“’Because they are going to flee, we must blocked the road to Gulu. The reason why we are sending you via Masindi is because the Artillery Regiment in Masindi is at a strategic place, between Kigumba and Karuma. That road must be blocked.’”
“We blocked all major roads. We blocked the Kabale-Masaka road from Masaka [to block Rwandan Tutsi mostly operating in the infamous State Research Bureau]. Our men in Jinja were going to take care of those [foreigners in Jinja] and the infantry brigade in Mbale would do the same.”
“Each military unit was to sort out foreigners in its unit. The war was on sorting out foreign nationals in Uganda security forces who were only paying allegiance to the head of State [Amin] but not the Uganda people. This was because their role here was only to make money and if they spoiled our country, leaving Ugandans blaming one another and killing one another, they would simply vanish away.”
“Then they told me, ‘as we all come from West Nile – Arube and Aseni were Kakwas from Koboko while I came from Maracha County in Arua District – we must realise that we owe a lot to the future of West Nile’. They told me that all of us from West Nile must understand that because people come to join the army under the cover of being West Nilers, all their actions were going to be blamed on West Nile children.”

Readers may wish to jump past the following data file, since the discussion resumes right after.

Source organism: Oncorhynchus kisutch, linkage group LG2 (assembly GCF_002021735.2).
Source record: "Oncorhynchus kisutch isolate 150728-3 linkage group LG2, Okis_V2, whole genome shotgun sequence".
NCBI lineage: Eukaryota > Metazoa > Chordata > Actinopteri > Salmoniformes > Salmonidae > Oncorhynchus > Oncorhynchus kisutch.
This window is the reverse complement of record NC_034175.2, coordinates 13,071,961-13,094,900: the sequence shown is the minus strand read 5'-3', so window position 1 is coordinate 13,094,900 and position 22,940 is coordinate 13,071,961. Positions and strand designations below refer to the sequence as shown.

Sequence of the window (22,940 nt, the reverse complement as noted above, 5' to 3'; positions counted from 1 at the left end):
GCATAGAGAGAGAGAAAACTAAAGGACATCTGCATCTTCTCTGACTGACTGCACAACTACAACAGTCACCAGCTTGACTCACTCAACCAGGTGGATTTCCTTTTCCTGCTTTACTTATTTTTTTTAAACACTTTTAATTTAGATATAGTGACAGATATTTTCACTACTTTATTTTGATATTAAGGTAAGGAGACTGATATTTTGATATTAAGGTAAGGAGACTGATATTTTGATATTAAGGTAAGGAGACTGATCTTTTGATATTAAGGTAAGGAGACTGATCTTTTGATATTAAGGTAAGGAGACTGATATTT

“They said ‘in future other Ugandans will think West Nilers were responsible for the death of their relatives, whereas it was not true. West Nile was being used to recruit soldiers from Congo, from South Sudan to be used [by Amin] for political ambitions. They have no regard for Uganda as a nation and for Ugandan citizens. But then, Ugandans would not know that our brothers from West Nile are not the ones who were killing them.’ So I realised their reasoning was true.”